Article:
So this partially explains the central heating issue, but not the lack of kitchen hot water. “How do you wash dishes,” I asked the husband as he did them. “I scrub them well,” he said.  Does that give you perspective?
Type 2 diabetes is similarly just emerging from the dark ages. One hundred and fifty years ago type 2 diabetes was understood as a dietary disease (see my #1 with reference to Claude Bernard and William Banting). It was known as a disease of excessive consumption of carbohydrates and was treated by reducing carbohydrates in the diet. Then, in 1921, Frederick Banting (bizarrely, a distant relation!) discovered how to make insulin in the laboratory, and since then type 2 diabetes has been treated like type 1 diabetes, a disease of too little insulin.
When our insulin receptor cells resist the uptake of glucose, i.e. they express Insulin Resistance (IR), the pancreas produces more and more insulin until it eventually wears out. Doctors hasten this catastrophic failure of the pancreas by adding pharmaceuticals, like sulphonyureas (Micronase, glyburide, glipizide, et al.) to push the pancreas to exhaustion. Then, the doctors add injected insulin to the patient’s regimen. This medieval practice, not unlike “bleeding the patient,” is still the standard of treatment of the medical and government overseers in the United States.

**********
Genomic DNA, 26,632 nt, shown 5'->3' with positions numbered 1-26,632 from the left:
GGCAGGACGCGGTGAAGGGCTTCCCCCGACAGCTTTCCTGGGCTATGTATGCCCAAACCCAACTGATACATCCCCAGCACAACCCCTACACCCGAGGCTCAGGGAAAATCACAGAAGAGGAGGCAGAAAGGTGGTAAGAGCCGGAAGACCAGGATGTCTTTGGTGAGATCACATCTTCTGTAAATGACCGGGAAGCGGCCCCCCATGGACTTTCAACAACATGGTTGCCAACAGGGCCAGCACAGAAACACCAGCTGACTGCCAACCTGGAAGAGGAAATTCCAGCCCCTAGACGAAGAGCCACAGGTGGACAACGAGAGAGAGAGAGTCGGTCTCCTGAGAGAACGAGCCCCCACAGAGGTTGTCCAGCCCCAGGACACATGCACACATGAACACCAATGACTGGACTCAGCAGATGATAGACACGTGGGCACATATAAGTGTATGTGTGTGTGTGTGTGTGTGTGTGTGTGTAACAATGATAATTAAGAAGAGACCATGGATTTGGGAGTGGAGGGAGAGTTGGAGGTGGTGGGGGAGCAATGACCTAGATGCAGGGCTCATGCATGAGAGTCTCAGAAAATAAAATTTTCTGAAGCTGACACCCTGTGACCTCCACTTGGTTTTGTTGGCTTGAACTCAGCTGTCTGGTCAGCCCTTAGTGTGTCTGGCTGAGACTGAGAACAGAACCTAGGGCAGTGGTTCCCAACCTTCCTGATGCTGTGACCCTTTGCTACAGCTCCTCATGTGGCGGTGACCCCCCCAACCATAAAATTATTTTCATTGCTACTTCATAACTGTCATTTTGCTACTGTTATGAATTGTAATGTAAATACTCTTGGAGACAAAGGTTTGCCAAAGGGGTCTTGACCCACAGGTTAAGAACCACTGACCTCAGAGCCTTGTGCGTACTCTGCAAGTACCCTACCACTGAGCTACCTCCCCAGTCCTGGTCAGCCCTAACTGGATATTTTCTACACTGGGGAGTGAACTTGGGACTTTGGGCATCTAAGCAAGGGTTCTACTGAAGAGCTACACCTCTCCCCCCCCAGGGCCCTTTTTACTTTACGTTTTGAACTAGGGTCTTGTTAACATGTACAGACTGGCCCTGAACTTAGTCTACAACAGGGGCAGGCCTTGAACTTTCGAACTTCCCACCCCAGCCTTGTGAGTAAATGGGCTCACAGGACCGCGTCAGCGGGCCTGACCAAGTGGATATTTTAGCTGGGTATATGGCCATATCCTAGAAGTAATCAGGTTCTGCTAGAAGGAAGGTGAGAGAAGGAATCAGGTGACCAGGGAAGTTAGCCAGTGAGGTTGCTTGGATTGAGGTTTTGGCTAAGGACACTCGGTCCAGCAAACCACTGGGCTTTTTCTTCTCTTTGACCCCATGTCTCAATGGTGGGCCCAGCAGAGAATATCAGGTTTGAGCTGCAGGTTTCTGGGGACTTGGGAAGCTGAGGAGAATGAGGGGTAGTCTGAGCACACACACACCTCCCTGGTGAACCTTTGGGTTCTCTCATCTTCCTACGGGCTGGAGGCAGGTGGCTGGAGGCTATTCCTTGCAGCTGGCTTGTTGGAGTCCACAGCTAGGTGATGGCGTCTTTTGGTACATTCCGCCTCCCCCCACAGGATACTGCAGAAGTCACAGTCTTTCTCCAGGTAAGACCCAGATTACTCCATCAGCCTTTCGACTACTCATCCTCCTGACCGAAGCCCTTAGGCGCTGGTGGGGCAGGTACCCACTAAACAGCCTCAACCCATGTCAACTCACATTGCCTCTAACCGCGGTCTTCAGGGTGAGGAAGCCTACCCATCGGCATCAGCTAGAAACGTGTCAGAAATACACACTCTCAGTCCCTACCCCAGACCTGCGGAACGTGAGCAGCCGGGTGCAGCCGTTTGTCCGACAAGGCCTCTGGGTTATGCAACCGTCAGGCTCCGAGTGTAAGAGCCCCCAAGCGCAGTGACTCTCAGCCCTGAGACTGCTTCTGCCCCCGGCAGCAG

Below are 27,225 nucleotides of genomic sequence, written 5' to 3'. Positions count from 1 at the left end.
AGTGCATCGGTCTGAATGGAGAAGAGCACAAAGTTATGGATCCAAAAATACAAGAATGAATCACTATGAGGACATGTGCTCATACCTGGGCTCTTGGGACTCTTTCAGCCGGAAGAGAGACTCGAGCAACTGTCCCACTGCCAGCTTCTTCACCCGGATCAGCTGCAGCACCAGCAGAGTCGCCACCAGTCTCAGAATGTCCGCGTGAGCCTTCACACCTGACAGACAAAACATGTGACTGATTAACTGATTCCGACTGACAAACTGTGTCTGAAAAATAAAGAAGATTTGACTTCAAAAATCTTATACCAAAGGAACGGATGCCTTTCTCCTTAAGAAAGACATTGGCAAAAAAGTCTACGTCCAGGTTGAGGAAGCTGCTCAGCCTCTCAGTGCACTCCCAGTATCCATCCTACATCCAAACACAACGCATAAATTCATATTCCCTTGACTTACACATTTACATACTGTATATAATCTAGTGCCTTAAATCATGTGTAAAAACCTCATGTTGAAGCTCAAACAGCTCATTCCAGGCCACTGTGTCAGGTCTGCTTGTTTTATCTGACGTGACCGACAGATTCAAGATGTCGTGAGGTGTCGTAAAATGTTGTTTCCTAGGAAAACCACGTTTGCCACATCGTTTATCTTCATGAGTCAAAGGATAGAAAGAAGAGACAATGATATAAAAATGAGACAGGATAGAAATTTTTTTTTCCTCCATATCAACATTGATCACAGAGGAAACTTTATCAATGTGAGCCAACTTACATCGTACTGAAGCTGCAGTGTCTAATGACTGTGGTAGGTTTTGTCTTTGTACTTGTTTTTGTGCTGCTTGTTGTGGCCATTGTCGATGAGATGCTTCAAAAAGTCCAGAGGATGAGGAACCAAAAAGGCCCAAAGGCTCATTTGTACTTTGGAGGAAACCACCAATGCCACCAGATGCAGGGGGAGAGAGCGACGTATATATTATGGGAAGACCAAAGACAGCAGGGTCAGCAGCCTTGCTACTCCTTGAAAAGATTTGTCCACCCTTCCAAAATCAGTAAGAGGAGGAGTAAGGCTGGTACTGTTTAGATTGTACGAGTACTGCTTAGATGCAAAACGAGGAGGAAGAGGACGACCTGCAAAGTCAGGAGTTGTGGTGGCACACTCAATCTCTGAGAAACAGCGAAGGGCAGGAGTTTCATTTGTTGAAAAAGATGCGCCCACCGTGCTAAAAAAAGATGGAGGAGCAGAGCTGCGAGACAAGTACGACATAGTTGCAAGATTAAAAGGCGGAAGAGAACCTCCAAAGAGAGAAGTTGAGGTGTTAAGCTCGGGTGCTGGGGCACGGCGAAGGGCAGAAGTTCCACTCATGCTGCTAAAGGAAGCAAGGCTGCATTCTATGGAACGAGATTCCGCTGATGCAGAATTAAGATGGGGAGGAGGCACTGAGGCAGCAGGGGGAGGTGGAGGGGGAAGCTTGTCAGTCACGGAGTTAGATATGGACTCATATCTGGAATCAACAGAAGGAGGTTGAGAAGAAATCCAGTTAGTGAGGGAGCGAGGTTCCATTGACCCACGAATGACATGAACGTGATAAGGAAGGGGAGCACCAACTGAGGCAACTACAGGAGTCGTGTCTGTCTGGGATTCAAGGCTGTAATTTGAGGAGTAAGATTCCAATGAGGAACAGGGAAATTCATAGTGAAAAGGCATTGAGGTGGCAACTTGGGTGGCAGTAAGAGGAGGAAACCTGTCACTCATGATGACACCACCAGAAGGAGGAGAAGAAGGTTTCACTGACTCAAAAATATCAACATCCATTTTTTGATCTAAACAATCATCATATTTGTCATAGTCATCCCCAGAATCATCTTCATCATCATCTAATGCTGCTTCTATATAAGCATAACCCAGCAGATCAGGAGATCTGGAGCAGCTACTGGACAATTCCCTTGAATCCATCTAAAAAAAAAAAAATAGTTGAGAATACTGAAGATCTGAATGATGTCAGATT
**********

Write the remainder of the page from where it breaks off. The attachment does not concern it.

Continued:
But we are finally entering a Renaissance. Increasingly type 2 diabetes is being understood again as a disease of Insulin Resistance, resulting in too much insulin. The goal in treating type 2 diabetes should be not only to lower the glucose level in the blood (by diet instead of drugs), but also to lower the insulin level in the blood.
This will occur, and will only occur, when the glucose level lowers, because that is how the body “knows” that it needs to begin to burn fat (our triglycerides, in the form of body fat stored around the “trunk,” to maintain energy balance and a fully active metabolism. The body, including heart and brain, loves these fatty acids and the ketone bodies that are produced as a side effect of lipolysis (the catabolism of triglycerides to fatty acids).
And, for anyone interested, this is also best way to LOSE WEIGHT, easily and without ever feeling hungry.
Bogotá is rapidly transforming itself. ¡Ojalá que el mundo de los diabéticos se haga lo mismo! Y pronto.

Sunday, February 5, 2017

Type 2 Diabetes, a Dietary Disease #366: Academy of Nutrition and Dietetics, a Secret Society

Surfing the web recently, I came across the Academy of Nutrition and Dietetics (AND). It turns out that for almost 100 years, until 2012, this organization was named the American Dietetic Association, unfortunately sharing the same acronym with the more recognized American Diabetes Association. With my interest piqued, and having a long-time interest in the subject, I delved into the membership categories. Here’s where I bumped into my first road block: membership is restricted to only RDNs and other dietetics’ professionals.